Managing Demo environment with Managed Disk Snapshot

This post has been republished via RSS; it originally appeared at: New blog articles in Microsoft Tech Community.

Hello folks,

 

I have been doing some setups for demos on migrating VM to Azure.  In good “cooking show” fashion I needed to have my environment ready to be reset so I can run the demo again.  Well, instead of redeploying the entire environment I decided to use VM snapshots to help me out.  Turns out it was a lot faster than re-deploying and very easy to setup.

NOTE:  This is not a new feature.  This has been available since early 2020.

 

My VMs are all using managed disks since Managed Disks are block-level storage volumes that are managed by Azure.  With managed disks, all you do is specify the disk size, the disk type, and provision the disk. Once you provision the disk, Azure handles the rest.  The available types of disks are ultra-disks, premium solid-state drives (SSD), standard SSDs, and standard hard disk drives (HDD).  For information about each individual disk type, see Select a disk type for IaaS VMs.

 

Managed disks are designed for 99.999% availability.  Managed disks achieve this by providing you with three replicas of your data.  If one or even two replicas experience issues, the remaining replicas help ensure persistence of your data.

Incremental Snapshots

Using snapshots in your production environments allows you to setup a backup and disaster recovery solutions for Managed Disks that fits your needs.  You can copy only changed data between two snapshots across regions, thus reducing time and cost for backup and disaster recovery.

 

When using incremental snapshots, you can read the data of incremental snapshots or restore disks from them as soon as they are created. Which make my life a lot easier to reset my demo environment.

 

snapshot-1.png

Creating My Snapshots

Once I’ve setup my environment to mimic an on-prem situation I want to migrate o simply execute a PowerShell script to create a snapshot for all the disks in my resource groups.  The process is simple, and it can be done using

  • Azure CLI
  • PowerShell
  • The Portal
  • Or through an ARM template.

Here is my VERY simple script.  I could have done it in the portal, but I found that I would miss some disks.  This way I can’t miss any.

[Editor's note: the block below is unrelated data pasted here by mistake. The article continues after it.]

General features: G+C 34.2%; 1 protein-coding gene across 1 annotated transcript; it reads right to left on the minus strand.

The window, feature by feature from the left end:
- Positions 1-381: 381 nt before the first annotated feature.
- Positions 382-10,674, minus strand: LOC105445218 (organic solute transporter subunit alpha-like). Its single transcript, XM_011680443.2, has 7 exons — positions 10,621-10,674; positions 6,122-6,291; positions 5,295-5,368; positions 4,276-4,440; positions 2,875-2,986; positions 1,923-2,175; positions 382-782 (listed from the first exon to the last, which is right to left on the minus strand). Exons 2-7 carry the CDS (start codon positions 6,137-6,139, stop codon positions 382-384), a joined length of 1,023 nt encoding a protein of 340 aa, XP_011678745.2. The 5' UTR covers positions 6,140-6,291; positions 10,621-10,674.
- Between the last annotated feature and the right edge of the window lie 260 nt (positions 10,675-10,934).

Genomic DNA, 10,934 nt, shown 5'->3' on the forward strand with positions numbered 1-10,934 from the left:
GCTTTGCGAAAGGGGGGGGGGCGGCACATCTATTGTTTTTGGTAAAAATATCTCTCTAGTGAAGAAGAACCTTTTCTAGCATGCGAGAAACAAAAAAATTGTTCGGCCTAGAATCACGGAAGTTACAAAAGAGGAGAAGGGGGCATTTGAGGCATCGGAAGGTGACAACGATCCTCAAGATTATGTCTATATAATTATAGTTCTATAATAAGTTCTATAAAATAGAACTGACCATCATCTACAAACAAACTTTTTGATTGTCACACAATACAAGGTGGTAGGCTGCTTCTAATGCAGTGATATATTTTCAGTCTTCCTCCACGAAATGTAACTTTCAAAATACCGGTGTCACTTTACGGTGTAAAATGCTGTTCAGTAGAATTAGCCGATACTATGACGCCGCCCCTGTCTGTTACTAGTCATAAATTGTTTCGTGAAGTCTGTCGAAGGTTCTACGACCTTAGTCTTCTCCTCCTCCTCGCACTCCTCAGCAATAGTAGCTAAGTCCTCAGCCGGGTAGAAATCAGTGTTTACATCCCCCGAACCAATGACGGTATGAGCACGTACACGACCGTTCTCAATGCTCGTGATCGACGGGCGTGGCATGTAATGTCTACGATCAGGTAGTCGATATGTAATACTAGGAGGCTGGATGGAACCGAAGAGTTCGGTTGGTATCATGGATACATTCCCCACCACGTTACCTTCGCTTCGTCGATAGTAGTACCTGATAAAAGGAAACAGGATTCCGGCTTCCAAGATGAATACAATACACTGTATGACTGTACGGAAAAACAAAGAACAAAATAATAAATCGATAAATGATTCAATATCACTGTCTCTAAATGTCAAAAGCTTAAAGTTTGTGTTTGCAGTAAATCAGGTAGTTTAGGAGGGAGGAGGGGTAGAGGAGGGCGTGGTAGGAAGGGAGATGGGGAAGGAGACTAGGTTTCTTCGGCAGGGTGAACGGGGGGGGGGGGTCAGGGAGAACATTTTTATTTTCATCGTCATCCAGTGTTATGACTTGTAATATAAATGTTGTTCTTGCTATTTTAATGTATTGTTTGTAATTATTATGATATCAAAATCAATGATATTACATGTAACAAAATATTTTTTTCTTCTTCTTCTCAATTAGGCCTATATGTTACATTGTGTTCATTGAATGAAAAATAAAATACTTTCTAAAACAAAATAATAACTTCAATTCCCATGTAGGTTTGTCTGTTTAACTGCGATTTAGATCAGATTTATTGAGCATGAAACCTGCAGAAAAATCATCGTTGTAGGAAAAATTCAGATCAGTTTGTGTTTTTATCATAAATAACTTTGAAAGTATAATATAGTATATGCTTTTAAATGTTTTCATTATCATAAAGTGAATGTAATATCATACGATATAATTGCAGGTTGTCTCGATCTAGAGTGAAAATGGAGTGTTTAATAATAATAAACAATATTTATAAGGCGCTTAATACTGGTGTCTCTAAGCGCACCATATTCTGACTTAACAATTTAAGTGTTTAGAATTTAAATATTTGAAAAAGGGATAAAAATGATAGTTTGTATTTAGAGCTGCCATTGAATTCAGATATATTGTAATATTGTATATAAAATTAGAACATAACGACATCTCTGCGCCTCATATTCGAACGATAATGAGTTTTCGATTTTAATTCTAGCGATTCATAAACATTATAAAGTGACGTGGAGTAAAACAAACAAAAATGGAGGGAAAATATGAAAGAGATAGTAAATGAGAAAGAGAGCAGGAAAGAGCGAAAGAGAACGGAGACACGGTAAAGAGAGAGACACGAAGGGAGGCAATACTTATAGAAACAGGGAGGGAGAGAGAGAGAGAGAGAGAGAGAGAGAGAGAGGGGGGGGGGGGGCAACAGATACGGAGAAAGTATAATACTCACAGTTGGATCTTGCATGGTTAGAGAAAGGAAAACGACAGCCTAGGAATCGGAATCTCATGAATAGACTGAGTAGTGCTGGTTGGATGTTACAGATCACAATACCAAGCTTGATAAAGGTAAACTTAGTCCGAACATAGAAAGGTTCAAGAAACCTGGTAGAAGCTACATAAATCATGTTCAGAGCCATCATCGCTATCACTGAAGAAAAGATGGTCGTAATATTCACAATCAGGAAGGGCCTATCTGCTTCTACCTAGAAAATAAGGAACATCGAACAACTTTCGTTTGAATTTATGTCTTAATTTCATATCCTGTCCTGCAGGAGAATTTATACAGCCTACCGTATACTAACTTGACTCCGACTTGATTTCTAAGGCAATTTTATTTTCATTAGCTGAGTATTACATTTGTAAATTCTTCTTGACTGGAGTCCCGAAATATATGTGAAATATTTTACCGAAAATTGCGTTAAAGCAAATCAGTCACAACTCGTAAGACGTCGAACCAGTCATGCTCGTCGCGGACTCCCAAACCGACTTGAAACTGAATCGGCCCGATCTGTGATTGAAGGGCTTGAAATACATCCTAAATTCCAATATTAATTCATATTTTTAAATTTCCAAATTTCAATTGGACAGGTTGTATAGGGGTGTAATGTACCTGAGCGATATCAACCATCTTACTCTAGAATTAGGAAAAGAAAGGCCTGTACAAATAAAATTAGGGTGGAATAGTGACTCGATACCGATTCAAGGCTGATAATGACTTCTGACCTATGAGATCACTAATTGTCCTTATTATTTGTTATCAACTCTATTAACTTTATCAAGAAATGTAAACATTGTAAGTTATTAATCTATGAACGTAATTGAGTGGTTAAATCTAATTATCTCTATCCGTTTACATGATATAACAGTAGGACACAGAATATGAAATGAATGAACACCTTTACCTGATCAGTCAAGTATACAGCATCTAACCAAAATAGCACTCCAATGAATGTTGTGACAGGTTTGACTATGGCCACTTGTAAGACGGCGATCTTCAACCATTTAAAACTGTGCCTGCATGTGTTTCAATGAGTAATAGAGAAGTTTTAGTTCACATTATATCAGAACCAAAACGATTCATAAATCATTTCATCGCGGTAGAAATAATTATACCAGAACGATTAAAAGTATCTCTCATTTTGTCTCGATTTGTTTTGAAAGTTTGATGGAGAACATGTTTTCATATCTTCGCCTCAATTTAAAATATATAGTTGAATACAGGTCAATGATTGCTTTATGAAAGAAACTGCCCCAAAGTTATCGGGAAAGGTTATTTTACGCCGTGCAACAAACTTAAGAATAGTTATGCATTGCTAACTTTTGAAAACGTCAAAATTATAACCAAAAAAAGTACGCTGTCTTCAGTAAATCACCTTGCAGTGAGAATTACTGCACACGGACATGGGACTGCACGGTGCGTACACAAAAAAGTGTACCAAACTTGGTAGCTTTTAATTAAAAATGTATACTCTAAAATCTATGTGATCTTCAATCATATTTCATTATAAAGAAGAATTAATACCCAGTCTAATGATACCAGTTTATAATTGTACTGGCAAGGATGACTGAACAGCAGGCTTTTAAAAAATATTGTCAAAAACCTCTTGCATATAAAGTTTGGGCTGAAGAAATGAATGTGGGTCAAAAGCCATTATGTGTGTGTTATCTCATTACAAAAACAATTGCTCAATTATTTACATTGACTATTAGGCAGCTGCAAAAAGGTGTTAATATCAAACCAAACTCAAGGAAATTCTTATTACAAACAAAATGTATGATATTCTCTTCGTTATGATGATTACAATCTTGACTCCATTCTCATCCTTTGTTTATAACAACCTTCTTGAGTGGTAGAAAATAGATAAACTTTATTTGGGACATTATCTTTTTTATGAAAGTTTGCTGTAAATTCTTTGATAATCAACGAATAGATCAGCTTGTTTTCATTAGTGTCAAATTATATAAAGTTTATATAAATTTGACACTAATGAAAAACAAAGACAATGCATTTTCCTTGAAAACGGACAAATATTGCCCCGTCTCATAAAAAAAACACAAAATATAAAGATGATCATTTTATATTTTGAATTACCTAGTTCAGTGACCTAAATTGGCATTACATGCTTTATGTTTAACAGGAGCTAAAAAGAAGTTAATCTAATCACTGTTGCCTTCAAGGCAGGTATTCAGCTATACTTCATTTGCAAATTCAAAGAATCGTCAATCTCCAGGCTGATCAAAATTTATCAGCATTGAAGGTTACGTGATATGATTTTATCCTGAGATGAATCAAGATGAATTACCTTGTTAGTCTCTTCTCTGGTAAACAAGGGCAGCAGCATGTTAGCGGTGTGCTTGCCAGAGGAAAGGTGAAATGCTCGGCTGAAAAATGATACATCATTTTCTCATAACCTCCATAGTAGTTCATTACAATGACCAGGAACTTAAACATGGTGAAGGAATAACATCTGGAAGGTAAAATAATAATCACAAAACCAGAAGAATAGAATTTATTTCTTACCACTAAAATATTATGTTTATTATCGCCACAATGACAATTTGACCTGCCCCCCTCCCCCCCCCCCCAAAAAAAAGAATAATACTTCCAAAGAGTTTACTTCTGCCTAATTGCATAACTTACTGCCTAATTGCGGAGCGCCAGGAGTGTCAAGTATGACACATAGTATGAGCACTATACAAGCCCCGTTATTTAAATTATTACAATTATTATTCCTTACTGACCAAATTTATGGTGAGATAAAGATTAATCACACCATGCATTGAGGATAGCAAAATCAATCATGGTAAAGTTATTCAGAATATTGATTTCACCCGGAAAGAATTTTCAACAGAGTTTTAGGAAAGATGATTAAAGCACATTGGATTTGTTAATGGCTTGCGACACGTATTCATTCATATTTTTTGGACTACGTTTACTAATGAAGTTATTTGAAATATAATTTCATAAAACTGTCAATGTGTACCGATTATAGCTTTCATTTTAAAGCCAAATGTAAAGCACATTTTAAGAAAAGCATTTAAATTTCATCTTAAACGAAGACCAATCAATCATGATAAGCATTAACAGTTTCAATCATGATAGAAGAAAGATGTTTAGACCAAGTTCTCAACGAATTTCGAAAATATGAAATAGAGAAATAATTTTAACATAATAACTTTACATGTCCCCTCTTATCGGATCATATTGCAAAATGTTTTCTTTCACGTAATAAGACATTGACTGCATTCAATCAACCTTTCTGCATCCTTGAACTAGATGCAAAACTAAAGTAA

$managedDisks = Get-AzDisk foreach ($md in $managedDisks) { $resourceGroupName = "Azure-Managed-Disk-Demo" $snapshotName = "$($md.name)_Snapshot" # Get the disk that you need to backup by creating an incremental snapshot $yourDisk = Get-AzDisk -DiskName $md.name -ResourceGroupName $resourceGroupName Write-Host "Creating Snapshot for Managed Disk: $($md.name)" $snapshotConfig=New-AzSnapshotConfig -SourceUri $yourDisk.Id -Location $yourDisk.Location -CreateOption Copy -Incremental $null = New-AzSnapshot -ResourceGroupName $resourceGroupName -SnapshotName $snapshotName -Snapshot $snapshotConfig }

 

 

 

 

 

Restoring from a Snapshot

Now, the whole point of this was to allow me to walk-back changes I made to my environment so I could do it again.  This requirement presumes that I will need to restore these snapshots.  I purposely did not script that part so I could pick and choose what disk I restore from the snapshot. 

Now I used the portal for this.  However, as for the creation of the snapshot, you can use your preferred method from the following:

  • Azure CLI
  • PowerShell
  • The Portal

1- In my Resource Group I simply create a new disk from the snapshot I need restoring

 

snapshot-2.png

 

snapshot-3.png

 

 

2- Once the disk is created, all is needed it to “swap” the disk on the running VM (again this can be done using your preferred method).  I use the portal (for now).  You need to navigate to your VM, select Disk from the management blade, and click on “Swap OS disk” and pick the disk we created earlier.  The VM will shut down and will be deallocated (so you will have to restart it manually) and the disk will replace the current disk.

 

snapshot-4.png

snapshot-5.png

snapshot-6.png

Anyways, I just thought this was easier than redeploying VMs over and over.  Let me know if you have any questions or scenarios, you’d like us to cover.

 

Cheers!

 

Pierre

 

 

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